3) Use your smartphone to take three photos: one at each end of the tape measure (photos 1 and 2) and also an overall board span photo (photos 3).

Here is what we do then:

1) Measure the floor width to be laid.

2) Divide that overall floor width by the average board width (as calculated over 10 boards).

3) Do some simple math to work out how much the board has grown in relation to the width of the floor and possibly adjust our expansion allowance.

The example above (a full-trowel glue-down install) shows us measuring the flooring that was installed in the project shown on the first page of this article.

The measurement across 10 boards is 2,402 mm (7.88 feet) (remember, we started at the 100-mm mark), so we know the average width of our engineered oak plank is 240.2 mm (9.46 inches) prior to installation. If it were accurately on-size, our 10-board span should have measured 2,400 mm (7.87 feet).

If we are doing a floor that is 6 meters (19.69 feet) wide, that would already be approximately 5 mm (0.2 inch) of expansion:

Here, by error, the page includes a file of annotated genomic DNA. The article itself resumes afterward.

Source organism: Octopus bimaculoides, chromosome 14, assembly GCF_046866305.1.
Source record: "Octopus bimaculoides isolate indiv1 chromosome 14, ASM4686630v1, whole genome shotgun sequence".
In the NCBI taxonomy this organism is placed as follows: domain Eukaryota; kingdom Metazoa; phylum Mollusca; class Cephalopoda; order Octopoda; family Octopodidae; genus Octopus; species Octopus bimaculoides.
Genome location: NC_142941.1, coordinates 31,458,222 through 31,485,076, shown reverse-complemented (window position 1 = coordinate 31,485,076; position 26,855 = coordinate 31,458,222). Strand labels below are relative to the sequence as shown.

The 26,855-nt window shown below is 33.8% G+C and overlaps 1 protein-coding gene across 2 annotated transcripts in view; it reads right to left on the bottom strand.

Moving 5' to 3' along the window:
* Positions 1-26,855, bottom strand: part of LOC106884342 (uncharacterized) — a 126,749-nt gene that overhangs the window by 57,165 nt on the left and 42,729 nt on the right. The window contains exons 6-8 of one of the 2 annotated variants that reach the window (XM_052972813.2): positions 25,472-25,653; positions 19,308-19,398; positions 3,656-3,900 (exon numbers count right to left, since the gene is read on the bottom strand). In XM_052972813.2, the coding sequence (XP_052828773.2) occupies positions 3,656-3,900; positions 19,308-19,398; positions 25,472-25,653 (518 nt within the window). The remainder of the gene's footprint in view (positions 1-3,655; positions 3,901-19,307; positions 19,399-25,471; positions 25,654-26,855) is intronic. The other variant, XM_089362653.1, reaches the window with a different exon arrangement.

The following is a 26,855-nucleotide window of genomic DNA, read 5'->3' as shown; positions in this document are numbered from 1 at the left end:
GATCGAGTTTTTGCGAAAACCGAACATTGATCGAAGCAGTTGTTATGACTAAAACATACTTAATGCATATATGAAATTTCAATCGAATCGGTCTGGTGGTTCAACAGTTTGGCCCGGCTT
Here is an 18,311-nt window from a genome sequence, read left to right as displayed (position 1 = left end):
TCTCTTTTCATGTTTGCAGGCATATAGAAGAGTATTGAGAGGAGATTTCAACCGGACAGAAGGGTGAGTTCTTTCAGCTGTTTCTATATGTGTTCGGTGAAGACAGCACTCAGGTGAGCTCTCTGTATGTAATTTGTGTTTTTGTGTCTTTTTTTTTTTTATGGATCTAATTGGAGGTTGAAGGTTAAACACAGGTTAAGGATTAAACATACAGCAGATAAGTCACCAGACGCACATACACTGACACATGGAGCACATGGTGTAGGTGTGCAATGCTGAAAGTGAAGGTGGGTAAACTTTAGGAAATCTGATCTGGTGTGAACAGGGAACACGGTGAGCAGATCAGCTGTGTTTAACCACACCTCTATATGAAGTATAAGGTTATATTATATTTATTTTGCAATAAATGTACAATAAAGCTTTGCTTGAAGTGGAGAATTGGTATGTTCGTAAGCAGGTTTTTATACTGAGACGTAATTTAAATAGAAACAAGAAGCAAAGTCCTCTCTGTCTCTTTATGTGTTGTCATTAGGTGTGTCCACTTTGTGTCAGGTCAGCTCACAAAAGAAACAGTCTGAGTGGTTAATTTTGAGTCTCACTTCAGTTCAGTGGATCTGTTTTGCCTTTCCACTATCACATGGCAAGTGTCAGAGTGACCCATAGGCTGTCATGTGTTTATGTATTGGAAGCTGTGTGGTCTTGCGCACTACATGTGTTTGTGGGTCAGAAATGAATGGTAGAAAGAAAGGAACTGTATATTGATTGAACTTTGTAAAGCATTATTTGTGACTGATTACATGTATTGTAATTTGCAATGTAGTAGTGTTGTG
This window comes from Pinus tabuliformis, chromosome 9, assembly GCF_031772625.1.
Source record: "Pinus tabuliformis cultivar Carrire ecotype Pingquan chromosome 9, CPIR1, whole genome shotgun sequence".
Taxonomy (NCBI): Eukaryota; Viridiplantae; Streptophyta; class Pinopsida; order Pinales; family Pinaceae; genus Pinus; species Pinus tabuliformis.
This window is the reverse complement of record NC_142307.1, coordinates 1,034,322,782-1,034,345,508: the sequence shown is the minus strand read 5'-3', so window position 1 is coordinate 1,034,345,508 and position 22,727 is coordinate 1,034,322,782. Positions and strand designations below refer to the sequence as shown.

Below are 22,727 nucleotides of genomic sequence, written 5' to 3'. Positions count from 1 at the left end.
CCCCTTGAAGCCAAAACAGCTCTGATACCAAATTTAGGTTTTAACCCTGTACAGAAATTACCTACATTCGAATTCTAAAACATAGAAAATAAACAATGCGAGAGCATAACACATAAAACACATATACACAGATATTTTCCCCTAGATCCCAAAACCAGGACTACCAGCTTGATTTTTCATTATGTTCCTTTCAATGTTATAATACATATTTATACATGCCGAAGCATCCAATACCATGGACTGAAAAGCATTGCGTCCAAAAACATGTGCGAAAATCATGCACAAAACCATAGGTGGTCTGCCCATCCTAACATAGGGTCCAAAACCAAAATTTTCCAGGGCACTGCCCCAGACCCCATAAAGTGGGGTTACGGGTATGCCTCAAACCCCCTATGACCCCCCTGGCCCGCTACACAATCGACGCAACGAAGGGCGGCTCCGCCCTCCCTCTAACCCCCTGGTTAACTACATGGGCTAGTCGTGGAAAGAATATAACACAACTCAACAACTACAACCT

6,000 mm divided by 240 = 25 boards

25 boards X .02 mm = 5 mm.

Note this expansion happened prior to installation.

On this job, from our years of experience doing these measurements in this climate and with this product, we expected the floor would expand even more once installed, so we subsequently added small gaps (2.5 mm) between some areas and tiny gaps 0.25 mm (single business card) randomly throughout the floor, and, as we expected, these closed up over the following weeks.

With our experience doing what we call “the 10-board,” we now have 100 percent confidence in jobs like this. It’s like having a crystal ball; we know exactly what the floor will do and can incorporate the necessary expansion where it will be needed.

An example: Two floating bamboo floors

Our next example is two jobs that were 10 days apart with the same product from the same manufacturer. Both of the floors were floating bamboo products that should measure 137 mm wide per board, and of course should measure 1,370 mm over 10 boards.